Stanford's Toby Gerhart Proves to the World His Heisman Worth

Jason FigueiredoCorrespondent INovember 29, 2009

PALO ALTO, CA - NOVEMBER 28:  Toby Gerhart #7 of the Stanford Cardinal is congratulated by head coach Jim Harbaugh after they beat the Notre Dame Fighting Irish at Stanford Stadium on November 28, 2009 in Palo Alto, California.  (Photo by Ezra Shaw/Getty Images)
Ezra Shaw/Getty Images

“Heisman! Heisman! Heisman!”

A well-deserved chant for Toby Gerhart led by the Stanford student body as they stormed the field after the Cardinals' 45-38 win over Notre Dame.  Following the performance by this beast of a running back, it’s hard to believe that anyone is leaving this stud off of their list of top three Heisman finalists.

Of the three running backs in the Heisman conversation, Gerhart by far had the most productive Thanksgiving weekend. 

Alabama’s Mark Ingram, the front runner on many Heisman lists, had a miserable day.  Collecting only 30 yards rushing and 21 yards receiving against a stingy Auburn Tigers defense, Ingram hardly looked like the most outstanding player in college football.

Further down the list, Clemson’s C.J. Spiller also struggled to make his statement as a true Heisman contender.  Despite running back his record setting seventh kickoff return for a touchdown, Spiller could only gain 18 yards on the ground and 19 yards through the air. 

Gerhart, on the other hand, had a massive day.  Playing a huge part in the Cardinal victory, Toby rattled off 205 yards on the ground and punched the ball in for three touchdowns, including the game winning score.  He would add a little extra to the equation by catching the ball for a 33 yard gain and he also threw an 18-yard touchdown pass.   

But as many of you know, the Heisman trophy is undeniablly one of the most biased awards throughout all of sports.  If you don’t play for a team in the south and if your position doesn’t take direct snaps from the center then bringing home this elusive trophy is harder than learning Calculus…which, by the way, is just one of the five classes Toby Gerhart is taking in his 21 unit semester.   

Texas’ Colt McCoy, a preseason favorite for the Heisman, had a national stage with only a rather boring NFL game to compete with on Thanksgiving night, and he did everything possible to remind voters why they fell in love the gun-slinger in the first place. 

And while McCoy still sits behind Gerhart in ESPN’s “Tracking the Heisman Candidates” standings, he still has the luxury of playing in his conference championship game to persuade any voters that haven’t quite returned to the Longhorn’s bandwagon.

This is just one of the many factors stacking against Toby Gerhart and his quest for a trophy that he most certainly deserves.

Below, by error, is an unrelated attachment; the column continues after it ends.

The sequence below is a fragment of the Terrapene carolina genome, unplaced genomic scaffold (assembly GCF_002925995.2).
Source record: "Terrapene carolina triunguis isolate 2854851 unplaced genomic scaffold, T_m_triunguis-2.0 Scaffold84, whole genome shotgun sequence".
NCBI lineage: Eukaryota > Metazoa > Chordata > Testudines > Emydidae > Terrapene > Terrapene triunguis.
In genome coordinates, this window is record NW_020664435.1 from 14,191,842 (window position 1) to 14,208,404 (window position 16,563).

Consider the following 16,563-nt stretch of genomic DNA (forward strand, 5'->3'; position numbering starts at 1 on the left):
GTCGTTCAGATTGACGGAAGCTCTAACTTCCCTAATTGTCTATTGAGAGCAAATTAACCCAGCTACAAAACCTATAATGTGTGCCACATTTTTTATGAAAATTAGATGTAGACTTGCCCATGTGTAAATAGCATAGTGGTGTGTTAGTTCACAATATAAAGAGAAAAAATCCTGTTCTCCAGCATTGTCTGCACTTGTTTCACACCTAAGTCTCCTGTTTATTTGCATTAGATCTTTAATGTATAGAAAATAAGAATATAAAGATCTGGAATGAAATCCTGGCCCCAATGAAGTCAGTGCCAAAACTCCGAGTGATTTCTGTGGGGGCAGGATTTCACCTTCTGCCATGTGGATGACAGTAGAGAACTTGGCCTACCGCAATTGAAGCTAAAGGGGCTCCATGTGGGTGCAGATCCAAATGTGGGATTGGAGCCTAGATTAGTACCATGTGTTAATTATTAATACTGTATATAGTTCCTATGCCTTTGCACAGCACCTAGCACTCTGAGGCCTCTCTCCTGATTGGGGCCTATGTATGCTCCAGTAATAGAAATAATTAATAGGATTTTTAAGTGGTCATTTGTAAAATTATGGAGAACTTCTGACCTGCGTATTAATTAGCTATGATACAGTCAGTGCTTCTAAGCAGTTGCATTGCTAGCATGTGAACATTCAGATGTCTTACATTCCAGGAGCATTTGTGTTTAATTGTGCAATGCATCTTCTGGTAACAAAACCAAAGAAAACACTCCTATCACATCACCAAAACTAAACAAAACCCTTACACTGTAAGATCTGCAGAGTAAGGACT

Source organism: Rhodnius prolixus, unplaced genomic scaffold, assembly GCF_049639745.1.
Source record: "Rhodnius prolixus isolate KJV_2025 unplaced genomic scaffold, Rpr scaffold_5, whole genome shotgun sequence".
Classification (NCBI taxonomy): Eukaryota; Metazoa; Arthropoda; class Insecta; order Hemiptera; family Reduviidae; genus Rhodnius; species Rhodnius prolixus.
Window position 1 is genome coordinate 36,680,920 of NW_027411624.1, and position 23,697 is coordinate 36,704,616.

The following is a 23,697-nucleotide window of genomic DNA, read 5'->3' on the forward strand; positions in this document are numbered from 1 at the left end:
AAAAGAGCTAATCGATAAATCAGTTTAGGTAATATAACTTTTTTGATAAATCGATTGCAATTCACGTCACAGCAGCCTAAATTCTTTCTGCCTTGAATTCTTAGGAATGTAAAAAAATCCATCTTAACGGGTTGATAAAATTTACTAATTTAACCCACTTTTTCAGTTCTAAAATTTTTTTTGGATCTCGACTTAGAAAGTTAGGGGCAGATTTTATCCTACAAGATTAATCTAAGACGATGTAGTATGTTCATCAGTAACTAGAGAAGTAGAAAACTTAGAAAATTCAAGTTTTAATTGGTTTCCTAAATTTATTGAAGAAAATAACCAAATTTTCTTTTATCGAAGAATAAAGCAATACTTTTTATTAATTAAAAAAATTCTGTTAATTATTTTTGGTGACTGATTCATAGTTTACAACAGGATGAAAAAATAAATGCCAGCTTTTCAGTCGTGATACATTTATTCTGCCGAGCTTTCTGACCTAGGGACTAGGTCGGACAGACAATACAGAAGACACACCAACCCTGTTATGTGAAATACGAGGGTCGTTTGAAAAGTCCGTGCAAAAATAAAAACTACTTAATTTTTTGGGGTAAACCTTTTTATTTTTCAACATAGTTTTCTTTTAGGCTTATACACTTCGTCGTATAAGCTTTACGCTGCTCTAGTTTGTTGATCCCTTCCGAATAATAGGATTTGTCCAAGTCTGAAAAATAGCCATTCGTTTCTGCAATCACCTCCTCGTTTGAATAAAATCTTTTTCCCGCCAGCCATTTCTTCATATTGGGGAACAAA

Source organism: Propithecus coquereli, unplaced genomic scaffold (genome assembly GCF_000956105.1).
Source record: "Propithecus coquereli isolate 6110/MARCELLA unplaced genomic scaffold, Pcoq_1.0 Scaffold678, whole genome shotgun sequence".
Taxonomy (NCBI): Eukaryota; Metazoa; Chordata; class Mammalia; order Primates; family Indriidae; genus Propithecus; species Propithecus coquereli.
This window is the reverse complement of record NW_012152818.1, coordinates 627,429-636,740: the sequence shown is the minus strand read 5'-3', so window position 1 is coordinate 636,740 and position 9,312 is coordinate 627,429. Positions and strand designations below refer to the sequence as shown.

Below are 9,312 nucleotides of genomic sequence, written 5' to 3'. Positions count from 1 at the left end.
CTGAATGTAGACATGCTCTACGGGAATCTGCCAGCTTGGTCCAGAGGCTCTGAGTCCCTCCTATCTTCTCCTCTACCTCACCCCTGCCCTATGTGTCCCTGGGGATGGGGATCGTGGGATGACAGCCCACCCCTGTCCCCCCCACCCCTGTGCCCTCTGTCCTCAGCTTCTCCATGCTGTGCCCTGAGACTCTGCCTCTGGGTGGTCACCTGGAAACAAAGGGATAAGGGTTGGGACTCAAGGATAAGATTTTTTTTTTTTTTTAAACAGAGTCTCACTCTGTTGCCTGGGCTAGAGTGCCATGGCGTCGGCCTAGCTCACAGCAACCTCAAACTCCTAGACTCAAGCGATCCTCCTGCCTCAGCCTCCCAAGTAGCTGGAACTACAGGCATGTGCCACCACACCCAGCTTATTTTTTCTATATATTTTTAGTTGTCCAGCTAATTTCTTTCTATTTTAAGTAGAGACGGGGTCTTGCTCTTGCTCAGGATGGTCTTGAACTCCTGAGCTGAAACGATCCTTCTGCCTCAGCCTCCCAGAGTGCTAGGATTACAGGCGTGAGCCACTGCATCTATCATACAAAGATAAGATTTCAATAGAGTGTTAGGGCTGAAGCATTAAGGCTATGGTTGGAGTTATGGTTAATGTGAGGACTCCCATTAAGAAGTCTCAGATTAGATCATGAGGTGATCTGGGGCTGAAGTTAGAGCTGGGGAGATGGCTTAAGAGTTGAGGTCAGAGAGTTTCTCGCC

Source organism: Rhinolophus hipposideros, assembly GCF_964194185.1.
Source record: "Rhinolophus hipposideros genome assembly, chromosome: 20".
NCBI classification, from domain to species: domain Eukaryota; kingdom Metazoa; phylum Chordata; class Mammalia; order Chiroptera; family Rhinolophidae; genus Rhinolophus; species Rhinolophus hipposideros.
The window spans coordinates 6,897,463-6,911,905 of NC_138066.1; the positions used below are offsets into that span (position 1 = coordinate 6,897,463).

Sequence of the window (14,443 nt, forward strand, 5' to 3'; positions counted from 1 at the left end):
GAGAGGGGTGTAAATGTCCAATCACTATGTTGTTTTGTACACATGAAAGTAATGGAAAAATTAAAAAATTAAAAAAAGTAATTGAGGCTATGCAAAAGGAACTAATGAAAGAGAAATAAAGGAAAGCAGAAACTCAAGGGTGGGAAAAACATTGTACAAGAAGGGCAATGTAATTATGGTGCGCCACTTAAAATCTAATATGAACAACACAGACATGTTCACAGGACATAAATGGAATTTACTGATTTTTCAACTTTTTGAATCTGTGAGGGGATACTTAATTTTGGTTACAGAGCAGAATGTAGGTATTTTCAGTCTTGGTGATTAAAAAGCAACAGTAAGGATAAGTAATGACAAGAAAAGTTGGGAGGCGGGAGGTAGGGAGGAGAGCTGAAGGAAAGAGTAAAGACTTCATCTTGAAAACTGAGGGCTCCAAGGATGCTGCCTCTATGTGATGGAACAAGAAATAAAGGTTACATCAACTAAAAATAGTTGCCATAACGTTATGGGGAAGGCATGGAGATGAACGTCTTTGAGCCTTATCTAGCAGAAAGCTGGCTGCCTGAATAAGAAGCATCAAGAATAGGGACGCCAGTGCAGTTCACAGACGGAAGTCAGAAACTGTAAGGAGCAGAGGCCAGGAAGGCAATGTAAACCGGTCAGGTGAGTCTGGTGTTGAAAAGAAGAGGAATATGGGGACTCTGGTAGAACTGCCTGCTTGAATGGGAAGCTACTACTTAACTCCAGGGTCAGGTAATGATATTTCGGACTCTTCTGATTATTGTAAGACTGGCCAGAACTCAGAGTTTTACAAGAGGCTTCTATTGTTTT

Gerhart did everything he possibly could to convince voters that he is head over heels the best college football player in the 2009 season.

Toby leads the NCAA with 1,736 rushing yards and 26 touchdowns, something that current favorite Ingram cannot even come close to bolstering.

Gerhart has had 10 100-plus yard rushing games this season, Ingram has only had seven.

“White Thunder” has surpassed the 200-yard mark three times in 2009, Ingram has only done it once. 

The numbers speak for themselves.

But haters will immediately point out that the SEC has much tougher defenses and that comparing numbers between the two backs should be skewed towards Ingram.  A valid point, but voters of the Heisman should take something from the voters of this year’s Cy Young Award.

Tim Lincecum and Zach Greinke hardly play for the toughest divisions in the MLB.  In fact, they both probably play in the worst divisions in their respective leagues.  But the fact that they played for lousy teams in crappy divisions and still put up amazing numbers swayed these Cy Young voters to write down the correct names when voting time eventually came.

The Cy Young, like the Heisman, is an individual award. So why should the voting be any different?

But for those of you who still want to believe that this award should go to the player who brings the most to his team, think of it this way:   

Without Gerhart, the Stanford Cardinal would not be anywhere as close to as successful as they were this season.  Take away McCoy and Ingram from their respective teams, and those teams would most likely still be in the exact, if not close to the exact, situation that they are currently facing. 

Gerhart is the most valuable player to his team throughout all of college football and it is time that voters begin to recognize this extremely obvious fact.

So when the time comes, do what you know is right and vote Toby Gerhart for the Heisman!